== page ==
Bynion’s Opinion: Think twice before joining


College. That word makes many high school students cringe. We often find ourselves so focused on what makes us the best applicant that we lose sight of what is truly important – making decisions that make us happy.

When walking down the hallway, I often hear other students talking about the dreaded subject matter. I have heard things like, “I have to join that club to be well-rounded for college,” or “I don’t really want to be a member of that club, but my parents say it will look good on my college application.”

Students should not feel compelled to join clubs or participate in certain activities that they have no interest in. They should not force themselves to spend their time focusing on what they believe will make them a better applicant for college.

The aforementioned mindset can lead students to partake in activities that have no appeal to them. When many students already have little free time, they should not spend the leisure time they do have taking part in activities that they do not enjoy.

The main concern leading to this is the idea that colleges want a “well-rounded student.” While colleges do want to see students take advantage of extra-curriculars, they are more impressed if a student is wholeheartedly dedicated to a few activities that they hold a passion for, rather than the student spending short amounts of time in many different areas.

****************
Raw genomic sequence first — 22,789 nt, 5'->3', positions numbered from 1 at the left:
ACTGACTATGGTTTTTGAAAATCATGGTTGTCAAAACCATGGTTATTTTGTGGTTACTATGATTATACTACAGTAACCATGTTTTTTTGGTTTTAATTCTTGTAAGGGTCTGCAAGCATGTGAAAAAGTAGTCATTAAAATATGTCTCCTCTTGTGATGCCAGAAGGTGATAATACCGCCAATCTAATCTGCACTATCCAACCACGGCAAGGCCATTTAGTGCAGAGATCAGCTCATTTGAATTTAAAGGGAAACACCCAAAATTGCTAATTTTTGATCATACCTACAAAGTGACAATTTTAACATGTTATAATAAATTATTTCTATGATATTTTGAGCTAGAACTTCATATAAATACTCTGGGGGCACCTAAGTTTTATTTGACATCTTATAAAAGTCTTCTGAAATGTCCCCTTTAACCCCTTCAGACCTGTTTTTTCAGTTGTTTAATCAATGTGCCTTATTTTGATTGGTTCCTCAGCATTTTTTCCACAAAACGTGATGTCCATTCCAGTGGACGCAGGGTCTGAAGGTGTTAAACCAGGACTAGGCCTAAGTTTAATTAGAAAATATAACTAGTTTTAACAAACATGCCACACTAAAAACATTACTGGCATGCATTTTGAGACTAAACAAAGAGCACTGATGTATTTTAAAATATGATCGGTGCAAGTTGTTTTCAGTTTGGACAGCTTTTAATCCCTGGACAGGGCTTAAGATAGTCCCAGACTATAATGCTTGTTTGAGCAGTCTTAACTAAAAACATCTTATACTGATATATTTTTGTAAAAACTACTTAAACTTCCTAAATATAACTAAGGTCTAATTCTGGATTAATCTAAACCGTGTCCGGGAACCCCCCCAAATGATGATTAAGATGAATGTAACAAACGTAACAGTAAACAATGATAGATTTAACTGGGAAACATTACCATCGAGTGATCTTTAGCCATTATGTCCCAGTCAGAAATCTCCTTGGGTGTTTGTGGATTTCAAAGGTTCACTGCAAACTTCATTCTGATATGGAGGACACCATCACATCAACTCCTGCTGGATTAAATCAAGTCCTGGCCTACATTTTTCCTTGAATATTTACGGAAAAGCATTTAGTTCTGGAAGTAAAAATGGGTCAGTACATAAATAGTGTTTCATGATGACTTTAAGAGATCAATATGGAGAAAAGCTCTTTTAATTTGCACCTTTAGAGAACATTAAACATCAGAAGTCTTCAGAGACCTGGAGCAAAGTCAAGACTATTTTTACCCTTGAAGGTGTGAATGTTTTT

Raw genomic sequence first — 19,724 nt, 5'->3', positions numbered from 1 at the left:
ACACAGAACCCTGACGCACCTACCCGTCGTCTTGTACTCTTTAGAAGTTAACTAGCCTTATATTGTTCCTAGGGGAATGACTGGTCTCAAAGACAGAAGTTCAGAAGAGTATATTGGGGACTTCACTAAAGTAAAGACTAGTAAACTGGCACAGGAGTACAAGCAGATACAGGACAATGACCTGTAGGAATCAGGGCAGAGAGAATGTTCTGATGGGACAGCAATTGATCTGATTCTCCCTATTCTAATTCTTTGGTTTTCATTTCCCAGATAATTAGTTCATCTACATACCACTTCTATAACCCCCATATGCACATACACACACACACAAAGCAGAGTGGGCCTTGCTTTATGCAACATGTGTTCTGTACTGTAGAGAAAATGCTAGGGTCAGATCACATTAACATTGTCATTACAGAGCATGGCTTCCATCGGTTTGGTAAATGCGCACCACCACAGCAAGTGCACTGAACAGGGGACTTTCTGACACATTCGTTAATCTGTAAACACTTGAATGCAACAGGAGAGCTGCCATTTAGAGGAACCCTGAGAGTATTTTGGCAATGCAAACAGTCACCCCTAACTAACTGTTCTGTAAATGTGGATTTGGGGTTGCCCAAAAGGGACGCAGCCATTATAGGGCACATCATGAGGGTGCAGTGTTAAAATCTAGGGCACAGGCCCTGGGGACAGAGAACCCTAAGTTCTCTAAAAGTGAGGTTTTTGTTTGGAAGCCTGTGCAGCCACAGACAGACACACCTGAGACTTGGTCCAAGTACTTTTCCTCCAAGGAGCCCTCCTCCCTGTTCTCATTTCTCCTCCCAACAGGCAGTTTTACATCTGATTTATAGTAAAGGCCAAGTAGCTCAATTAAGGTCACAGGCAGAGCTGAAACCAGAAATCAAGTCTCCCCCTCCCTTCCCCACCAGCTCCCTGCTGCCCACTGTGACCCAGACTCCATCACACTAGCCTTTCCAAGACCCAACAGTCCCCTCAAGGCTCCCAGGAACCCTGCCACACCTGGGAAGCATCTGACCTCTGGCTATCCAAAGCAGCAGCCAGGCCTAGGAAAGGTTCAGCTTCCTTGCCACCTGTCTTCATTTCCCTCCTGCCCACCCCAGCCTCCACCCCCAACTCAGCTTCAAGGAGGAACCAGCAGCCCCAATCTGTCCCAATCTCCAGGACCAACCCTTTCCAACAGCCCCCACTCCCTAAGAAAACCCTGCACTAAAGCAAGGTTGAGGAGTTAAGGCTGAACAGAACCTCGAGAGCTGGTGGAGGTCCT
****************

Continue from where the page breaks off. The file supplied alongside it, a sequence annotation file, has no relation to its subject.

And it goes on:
For example, according to a recent report published by Harvard Graduate School of Education, “Applications should state plainly that students should feel no pressure to report more than two or three substantive extra-curricular activities and should discourage students from reporting activities that have not been meaningful to them.”

With this message being given to students from colleges, students are being encouraged to solely spend their time on the activities they enjoy. The pressure to overload one’s schedule with an extensive amount of “filler” clubs is no longer coming from schools.

The solution to this issue is simple. Students should pick clubs and activities that they are interested in. They should focus on what they want and what they can get out of the experiences. This will not only allow them to enjoy the activities they partake in, but colleges will be impressed with the level of dedication given.

Students, pick a few clubs and activities that interest you, and dedicate yourself to making them something you enjoy.

Taylor Bynion is a Copy Editor for The Patriot and